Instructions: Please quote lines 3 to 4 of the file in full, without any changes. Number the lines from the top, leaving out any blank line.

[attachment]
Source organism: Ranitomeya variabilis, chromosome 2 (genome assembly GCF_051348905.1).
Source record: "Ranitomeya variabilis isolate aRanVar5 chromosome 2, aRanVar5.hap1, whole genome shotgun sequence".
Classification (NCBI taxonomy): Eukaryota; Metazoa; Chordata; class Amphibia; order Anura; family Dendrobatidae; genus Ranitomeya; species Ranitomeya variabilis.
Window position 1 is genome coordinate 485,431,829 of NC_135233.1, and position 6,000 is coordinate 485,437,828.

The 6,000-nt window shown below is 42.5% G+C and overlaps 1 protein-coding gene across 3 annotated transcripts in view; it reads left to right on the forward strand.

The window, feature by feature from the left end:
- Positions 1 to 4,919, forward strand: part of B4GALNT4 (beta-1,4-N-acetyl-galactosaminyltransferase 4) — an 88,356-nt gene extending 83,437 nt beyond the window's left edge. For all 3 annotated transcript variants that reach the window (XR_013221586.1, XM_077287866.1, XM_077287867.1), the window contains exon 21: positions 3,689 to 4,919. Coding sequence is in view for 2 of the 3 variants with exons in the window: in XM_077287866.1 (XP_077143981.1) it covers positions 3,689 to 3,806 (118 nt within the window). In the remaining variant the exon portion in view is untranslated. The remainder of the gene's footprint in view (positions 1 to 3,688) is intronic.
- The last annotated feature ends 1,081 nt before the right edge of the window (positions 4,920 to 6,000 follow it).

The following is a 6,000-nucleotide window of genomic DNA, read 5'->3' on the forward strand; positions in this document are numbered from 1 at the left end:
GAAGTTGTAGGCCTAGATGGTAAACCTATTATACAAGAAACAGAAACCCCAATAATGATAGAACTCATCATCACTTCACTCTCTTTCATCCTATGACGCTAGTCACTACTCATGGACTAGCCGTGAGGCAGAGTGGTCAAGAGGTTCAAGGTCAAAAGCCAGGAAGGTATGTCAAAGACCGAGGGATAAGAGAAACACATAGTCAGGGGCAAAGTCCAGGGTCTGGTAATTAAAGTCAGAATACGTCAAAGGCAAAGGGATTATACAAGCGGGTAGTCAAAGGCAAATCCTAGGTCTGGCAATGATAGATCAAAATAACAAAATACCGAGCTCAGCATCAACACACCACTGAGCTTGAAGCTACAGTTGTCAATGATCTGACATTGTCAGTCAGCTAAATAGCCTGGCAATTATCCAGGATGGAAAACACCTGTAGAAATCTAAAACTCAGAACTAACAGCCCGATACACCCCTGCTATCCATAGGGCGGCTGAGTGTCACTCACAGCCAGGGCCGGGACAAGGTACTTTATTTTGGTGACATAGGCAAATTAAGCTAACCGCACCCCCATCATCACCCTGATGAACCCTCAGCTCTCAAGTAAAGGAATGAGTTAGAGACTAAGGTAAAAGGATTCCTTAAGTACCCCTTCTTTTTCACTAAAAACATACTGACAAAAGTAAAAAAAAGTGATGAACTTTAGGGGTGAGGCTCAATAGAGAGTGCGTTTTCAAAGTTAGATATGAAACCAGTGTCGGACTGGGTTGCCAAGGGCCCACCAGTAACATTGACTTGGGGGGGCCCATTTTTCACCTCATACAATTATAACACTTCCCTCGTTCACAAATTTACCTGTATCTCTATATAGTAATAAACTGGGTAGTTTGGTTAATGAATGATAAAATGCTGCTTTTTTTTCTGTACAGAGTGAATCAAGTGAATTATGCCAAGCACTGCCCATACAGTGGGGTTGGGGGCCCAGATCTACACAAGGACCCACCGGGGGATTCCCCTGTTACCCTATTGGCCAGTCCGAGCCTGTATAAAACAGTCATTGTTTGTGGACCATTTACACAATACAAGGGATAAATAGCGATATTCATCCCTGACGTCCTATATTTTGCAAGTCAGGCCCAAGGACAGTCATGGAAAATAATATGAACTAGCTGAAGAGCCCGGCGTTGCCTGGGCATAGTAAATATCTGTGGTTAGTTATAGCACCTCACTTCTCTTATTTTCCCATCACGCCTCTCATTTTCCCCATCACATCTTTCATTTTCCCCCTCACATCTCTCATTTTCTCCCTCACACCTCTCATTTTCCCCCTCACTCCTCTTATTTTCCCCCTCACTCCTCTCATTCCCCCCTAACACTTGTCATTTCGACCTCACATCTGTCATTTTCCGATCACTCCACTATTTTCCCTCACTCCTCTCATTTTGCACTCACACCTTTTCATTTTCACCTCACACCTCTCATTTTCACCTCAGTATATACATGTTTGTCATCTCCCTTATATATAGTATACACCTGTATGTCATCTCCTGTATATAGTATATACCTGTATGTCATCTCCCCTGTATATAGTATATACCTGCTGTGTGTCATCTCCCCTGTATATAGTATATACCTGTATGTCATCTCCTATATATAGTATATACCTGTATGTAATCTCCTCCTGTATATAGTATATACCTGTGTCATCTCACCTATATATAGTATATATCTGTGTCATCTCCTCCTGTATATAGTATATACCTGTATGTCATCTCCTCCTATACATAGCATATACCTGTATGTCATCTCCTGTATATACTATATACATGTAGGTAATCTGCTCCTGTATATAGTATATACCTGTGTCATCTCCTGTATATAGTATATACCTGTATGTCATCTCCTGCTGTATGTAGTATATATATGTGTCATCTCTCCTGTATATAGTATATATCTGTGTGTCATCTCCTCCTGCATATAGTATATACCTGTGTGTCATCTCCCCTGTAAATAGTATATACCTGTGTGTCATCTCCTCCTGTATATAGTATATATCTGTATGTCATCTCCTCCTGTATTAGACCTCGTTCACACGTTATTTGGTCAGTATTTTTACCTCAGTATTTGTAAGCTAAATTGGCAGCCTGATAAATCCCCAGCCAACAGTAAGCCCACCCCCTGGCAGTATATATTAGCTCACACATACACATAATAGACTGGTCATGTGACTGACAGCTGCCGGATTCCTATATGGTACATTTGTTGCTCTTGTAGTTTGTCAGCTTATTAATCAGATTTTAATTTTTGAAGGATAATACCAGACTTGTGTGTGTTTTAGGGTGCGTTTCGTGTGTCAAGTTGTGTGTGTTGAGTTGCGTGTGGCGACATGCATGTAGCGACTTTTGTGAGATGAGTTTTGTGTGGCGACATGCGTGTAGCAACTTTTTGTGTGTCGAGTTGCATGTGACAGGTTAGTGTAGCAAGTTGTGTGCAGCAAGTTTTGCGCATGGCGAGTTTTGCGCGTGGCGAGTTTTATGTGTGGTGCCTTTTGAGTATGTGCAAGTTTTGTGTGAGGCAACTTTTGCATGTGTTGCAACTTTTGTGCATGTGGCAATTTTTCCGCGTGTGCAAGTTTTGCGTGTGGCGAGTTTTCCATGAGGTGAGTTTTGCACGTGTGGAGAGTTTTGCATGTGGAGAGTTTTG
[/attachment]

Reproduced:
Classification (NCBI taxonomy): Eukaryota; Metazoa; Chordata; class Amphibia; order Anura; family Dendrobatidae; genus Ranitomeya; species Ranitomeya variabilis.
Window position 1 is genome coordinate 485,431,829 of NC_135233.1, and position 6,000 is coordinate 485,437,828.